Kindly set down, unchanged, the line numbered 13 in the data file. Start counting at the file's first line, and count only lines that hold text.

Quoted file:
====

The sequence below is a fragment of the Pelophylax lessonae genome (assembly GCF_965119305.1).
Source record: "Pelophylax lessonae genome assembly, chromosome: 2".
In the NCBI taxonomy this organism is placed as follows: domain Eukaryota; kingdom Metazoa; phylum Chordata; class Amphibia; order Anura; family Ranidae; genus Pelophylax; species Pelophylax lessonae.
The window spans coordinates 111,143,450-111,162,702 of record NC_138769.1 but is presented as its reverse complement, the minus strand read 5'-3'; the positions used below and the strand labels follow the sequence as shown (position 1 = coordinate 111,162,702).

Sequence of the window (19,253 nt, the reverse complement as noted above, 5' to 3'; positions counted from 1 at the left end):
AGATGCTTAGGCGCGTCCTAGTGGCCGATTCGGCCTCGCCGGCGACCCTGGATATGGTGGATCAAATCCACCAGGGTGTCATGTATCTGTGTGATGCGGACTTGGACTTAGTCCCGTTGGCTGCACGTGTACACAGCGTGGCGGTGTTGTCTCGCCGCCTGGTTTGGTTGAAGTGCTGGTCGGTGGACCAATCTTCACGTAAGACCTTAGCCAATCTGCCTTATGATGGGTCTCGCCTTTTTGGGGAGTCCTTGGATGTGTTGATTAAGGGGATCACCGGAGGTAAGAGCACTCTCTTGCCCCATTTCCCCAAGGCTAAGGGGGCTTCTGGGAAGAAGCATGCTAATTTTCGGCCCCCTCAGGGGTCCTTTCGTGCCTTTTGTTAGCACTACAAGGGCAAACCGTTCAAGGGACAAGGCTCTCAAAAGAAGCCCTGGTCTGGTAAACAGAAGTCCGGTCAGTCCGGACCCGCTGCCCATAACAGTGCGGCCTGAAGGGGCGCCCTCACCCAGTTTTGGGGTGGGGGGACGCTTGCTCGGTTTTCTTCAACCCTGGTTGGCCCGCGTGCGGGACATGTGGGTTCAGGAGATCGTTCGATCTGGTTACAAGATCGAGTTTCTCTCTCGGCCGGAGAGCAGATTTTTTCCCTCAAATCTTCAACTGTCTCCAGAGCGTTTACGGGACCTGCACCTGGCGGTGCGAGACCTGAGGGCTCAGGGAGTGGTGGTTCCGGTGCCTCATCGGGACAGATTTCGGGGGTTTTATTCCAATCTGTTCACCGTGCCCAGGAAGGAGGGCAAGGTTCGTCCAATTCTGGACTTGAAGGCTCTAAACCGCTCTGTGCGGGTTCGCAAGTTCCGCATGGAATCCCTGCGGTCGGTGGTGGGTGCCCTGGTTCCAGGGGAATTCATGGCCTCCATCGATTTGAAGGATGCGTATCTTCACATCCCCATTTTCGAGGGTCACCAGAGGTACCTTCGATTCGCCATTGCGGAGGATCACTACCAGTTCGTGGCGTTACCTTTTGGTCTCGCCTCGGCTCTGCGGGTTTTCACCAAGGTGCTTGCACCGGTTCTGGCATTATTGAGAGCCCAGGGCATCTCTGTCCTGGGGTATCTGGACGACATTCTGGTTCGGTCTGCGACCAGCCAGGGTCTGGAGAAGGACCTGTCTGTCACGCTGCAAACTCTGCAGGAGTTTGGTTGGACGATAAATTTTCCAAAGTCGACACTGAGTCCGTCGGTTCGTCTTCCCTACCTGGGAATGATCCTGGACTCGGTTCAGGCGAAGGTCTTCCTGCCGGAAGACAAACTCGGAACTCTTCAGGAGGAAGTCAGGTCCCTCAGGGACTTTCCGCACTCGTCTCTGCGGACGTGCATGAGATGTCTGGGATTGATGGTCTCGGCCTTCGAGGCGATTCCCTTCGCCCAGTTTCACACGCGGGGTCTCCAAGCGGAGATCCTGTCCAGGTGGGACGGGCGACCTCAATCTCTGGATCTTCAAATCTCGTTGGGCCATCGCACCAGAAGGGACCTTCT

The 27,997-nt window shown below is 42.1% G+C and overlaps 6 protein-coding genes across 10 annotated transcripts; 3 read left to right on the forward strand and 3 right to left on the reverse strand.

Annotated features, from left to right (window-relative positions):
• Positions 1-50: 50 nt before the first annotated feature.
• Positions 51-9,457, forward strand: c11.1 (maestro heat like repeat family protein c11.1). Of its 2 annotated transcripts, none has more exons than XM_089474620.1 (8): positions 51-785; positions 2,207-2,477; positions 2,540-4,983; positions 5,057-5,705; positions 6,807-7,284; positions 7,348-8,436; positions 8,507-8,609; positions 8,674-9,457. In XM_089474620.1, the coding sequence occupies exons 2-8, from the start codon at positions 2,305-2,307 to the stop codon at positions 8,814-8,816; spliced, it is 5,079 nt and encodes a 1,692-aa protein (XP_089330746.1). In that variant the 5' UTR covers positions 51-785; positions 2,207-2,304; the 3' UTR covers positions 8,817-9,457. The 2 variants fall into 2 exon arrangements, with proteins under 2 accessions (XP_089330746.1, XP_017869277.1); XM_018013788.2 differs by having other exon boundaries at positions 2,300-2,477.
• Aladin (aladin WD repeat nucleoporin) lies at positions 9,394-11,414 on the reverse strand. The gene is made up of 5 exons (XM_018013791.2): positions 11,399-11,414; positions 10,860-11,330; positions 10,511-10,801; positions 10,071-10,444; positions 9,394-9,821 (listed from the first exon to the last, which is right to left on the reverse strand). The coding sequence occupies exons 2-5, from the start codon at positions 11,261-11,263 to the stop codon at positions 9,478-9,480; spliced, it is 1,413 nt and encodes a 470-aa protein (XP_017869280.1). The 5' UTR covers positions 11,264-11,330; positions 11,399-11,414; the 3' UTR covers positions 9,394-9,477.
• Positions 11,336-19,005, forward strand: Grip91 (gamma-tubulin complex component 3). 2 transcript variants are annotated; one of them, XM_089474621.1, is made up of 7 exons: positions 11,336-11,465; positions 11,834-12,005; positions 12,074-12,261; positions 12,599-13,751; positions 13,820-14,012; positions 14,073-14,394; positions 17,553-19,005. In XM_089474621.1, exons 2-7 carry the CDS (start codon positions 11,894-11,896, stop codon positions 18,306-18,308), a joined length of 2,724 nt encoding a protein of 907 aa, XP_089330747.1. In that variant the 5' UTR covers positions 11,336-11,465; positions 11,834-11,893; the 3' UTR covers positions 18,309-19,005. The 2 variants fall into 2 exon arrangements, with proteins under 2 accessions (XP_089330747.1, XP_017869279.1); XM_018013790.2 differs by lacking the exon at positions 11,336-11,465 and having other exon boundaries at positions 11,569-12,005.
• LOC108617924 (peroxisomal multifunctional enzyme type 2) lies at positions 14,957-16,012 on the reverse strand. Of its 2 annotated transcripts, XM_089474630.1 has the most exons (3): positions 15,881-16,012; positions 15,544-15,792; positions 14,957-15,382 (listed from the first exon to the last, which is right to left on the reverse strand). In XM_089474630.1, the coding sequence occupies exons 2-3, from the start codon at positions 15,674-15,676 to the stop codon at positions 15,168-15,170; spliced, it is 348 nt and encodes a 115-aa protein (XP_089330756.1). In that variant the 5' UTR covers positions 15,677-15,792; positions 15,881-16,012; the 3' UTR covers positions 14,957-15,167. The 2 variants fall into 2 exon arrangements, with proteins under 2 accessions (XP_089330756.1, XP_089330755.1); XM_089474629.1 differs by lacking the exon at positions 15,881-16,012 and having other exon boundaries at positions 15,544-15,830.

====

• LOC108617924 (peroxisomal multifunctional enzyme type 2) lies at positions 14,957-16,012 on the reverse strand. Of its 2 annotated transcripts, XM_089474630.1 has the most exons (3): positions 15,881-16,012; positions 15,544-15,792; positions 14,957-15,382 (listed from the first exon to the last, which is right to left on the reverse strand). In XM_089474630.1, the coding sequence occupies exons 2-3, from the start codon at positions 15,674-15,676 to the stop codon at positions 15,168-15,170; spliced, it is 348 nt and encodes a 115-aa protein (XP_089330756.1). In that variant the 5' UTR covers positions 15,677-15,792; positions 15,881-16,012; the 3' UTR covers positions 14,957-15,167. The 2 variants fall into 2 exon arrangements, with proteins under 2 accessions (XP_089330756.1, XP_089330755.1); XM_089474629.1 differs by lacking the exon at positions 15,881-16,012 and having other exon boundaries at positions 15,544-15,830.